Posted: April 12, 2013
Radio 1 had an issue: Should its Official Chart show play the song, or would that be too tasteless since it was pushed to the top of the charts by critics of Margaret Thatcher? Those who didn't admire the Iron Lady have used the song to make their voices heard.
Update at 11:50 a.m. ET. Radio 1 Will Play A Snippet:
There's word from NPR's Philip Reeves in London that BBC's Radio 1 now says its weekend Official Chart show will play "a clip in a journalistic environment" of "Ding Dong The Witch Is Dead," which critics of former Prime Minister Margaret Thatcher pushed up the British charts this week after the Iron Lady's death.
The BBC has more:
"BBC Radio 1 controller Ben Cooper has said that a 'four or five' second clip of the Wizard of Oz song at the center of an anti-Margaret Thatcher campaign will be played on the Official Chart Show. Sales of 'Ding Dong! The Witch is Dead' have soared since the former Prime Minister's death on Monday, aged 87.
"Mr. Cooper called the decision 'a difficult compromise' and said he was 'stuck between a rock and a hard-place.' "
Our original post — "Thatcher Critics Make 'Ding Dong' No 1; Should BBC Play It?":
The death this week of former British Prime Minister Margaret Thatcher has provoked may words of praise — and many celebrations by those who did not admire the Iron Lady.
Among the things her critics have done is push "Ding Dong The Witch Is Dead," from The Wizard of Oz, into the No. 1 spot on the U.K. singles chart. That, as The Associated Press writes, has created an issue for BBC Radio 1:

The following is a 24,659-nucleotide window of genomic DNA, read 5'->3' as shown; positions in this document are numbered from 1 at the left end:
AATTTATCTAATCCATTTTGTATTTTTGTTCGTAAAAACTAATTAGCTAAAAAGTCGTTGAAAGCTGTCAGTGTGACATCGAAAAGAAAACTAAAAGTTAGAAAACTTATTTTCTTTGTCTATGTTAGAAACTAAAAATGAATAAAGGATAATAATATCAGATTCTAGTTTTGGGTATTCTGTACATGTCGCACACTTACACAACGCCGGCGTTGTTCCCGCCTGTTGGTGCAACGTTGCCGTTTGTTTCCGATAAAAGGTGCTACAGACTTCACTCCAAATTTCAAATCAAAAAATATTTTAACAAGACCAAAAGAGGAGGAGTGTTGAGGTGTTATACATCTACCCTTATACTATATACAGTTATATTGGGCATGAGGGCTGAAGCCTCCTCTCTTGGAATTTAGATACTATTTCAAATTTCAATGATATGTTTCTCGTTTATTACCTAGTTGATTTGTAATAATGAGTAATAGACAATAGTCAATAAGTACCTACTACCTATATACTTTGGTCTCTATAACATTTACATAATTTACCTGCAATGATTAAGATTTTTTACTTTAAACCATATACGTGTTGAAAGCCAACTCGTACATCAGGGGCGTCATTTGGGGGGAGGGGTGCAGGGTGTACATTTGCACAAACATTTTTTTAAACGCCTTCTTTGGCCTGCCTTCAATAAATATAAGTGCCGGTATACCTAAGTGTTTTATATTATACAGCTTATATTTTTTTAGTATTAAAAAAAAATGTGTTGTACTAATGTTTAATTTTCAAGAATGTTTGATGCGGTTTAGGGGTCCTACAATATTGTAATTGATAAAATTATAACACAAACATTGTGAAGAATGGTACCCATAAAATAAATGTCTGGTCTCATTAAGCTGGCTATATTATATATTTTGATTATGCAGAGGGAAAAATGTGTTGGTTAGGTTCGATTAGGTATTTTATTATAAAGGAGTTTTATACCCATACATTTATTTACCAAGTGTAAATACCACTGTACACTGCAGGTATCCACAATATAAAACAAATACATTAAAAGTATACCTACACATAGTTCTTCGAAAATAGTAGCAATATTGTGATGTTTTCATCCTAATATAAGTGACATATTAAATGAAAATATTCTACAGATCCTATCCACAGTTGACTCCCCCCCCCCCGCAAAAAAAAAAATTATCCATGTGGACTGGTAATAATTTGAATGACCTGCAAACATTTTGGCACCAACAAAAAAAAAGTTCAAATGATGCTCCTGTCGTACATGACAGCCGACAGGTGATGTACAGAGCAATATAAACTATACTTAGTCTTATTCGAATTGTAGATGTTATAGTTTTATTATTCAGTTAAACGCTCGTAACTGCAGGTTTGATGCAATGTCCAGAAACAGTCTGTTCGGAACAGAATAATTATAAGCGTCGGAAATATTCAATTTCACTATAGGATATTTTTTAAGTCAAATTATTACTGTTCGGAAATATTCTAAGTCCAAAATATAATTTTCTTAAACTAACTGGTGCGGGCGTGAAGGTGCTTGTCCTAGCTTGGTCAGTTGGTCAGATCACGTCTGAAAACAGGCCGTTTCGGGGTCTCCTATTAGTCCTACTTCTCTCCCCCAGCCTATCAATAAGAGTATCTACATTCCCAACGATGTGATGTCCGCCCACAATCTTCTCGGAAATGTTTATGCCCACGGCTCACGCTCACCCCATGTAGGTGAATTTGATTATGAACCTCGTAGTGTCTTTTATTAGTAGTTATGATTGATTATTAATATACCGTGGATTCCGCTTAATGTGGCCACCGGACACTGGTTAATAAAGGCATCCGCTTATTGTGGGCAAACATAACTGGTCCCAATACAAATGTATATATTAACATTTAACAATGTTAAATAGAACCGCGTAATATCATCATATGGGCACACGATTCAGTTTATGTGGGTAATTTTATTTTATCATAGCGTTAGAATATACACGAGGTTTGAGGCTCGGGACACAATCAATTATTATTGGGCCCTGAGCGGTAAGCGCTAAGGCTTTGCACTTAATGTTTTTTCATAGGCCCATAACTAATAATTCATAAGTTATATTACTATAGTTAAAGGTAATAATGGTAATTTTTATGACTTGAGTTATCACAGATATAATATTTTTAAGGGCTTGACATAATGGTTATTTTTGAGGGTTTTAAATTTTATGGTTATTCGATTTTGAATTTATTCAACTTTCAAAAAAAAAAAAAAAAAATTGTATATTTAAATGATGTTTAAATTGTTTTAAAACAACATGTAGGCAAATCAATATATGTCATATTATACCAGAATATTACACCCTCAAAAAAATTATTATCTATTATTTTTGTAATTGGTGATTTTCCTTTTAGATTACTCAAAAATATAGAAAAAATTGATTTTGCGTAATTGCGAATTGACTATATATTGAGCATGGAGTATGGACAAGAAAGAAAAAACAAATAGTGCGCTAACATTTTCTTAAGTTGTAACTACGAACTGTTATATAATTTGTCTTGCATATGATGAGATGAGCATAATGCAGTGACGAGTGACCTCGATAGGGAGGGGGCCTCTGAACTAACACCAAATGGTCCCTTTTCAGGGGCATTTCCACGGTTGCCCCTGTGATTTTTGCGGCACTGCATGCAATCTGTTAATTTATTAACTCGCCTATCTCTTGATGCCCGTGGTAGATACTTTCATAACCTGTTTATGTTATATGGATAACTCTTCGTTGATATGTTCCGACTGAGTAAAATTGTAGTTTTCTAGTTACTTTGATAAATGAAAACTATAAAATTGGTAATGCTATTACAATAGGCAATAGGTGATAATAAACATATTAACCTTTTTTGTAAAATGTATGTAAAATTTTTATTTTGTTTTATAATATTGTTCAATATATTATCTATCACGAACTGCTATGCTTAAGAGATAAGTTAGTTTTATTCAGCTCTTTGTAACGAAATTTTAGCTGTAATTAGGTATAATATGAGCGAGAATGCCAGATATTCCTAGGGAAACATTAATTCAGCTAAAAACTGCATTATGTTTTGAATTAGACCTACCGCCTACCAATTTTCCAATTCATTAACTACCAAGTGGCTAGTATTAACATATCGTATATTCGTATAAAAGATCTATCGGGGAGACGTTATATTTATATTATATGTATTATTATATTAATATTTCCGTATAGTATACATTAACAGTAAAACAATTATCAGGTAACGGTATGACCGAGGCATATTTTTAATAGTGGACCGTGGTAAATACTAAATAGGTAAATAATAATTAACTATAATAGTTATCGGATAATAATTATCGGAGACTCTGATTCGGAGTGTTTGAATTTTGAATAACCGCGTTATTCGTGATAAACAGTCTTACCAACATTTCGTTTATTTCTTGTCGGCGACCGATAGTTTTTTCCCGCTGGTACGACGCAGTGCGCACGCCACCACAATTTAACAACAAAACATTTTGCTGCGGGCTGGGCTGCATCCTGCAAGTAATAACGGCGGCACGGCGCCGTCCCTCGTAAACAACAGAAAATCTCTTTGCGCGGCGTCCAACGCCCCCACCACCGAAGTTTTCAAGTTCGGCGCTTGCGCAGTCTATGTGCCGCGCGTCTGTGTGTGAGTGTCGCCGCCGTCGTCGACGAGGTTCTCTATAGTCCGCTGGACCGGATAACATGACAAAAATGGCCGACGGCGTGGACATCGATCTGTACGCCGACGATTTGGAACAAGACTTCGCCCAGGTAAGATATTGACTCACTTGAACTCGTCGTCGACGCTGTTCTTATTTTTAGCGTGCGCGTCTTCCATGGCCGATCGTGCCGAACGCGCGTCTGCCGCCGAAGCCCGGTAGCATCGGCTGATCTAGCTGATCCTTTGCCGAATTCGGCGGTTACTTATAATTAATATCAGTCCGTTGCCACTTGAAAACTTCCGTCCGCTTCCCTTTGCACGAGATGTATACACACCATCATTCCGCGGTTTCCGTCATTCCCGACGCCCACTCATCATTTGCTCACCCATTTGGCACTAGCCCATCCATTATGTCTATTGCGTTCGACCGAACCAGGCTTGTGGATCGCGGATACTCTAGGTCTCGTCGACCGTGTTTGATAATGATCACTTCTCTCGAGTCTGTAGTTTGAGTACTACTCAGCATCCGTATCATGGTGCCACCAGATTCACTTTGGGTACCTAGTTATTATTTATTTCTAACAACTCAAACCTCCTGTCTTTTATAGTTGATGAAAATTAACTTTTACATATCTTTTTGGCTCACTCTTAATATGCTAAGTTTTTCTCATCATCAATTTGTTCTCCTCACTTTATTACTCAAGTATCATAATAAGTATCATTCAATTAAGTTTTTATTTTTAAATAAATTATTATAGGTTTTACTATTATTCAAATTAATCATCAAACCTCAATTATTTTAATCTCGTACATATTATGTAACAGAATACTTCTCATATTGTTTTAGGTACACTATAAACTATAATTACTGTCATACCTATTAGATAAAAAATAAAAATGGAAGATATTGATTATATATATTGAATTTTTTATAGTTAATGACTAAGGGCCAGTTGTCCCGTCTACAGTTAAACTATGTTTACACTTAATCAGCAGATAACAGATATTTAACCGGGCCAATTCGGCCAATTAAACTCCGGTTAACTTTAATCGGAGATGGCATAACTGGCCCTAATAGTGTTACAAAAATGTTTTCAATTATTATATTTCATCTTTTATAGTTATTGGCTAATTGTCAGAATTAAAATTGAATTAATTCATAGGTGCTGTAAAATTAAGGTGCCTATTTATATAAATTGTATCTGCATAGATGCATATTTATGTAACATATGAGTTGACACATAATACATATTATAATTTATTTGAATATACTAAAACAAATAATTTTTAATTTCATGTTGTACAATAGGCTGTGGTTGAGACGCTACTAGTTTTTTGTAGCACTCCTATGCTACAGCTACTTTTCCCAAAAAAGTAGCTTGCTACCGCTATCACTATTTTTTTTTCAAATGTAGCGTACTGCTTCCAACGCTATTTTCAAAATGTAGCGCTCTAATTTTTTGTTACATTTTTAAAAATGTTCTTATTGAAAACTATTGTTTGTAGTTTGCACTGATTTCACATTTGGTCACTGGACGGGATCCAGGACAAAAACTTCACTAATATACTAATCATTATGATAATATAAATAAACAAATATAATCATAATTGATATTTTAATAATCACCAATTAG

Should Radio 1 play the song this weekend on its Official Chart show, which as the name implies rounds up the hottest songs each week.
The Guardian reports that "the new BBC director general, Tony Hall, will have the final say." And it adds that:
"Hall told staff on Thursday that he personally thought the song and the accompanying social media campaign launched following Margaret Thatcher's death on Monday by people protesting against the former Conservative prime minister's 1980s policies was 'tasteless,' but stressed that the editorial independence of the BBC was sacrosanct."
It's possible, the Guardian reported earlier, that if the song is played "in what is thought to be a first for the BBC chart show, the corporation [may have] a Newsbeat reporter explain why a song from the 30s is charting to Radio 1's target audience of 16- to 24-year-olds."
This raises a question.
Note: That's just a question, not a scientific survey of public opinion. We'll keep the question open until midnight ET Friday.
Thatcher, as our Music Desk colleagues wrote earlier this week, had quite an effect on British music.
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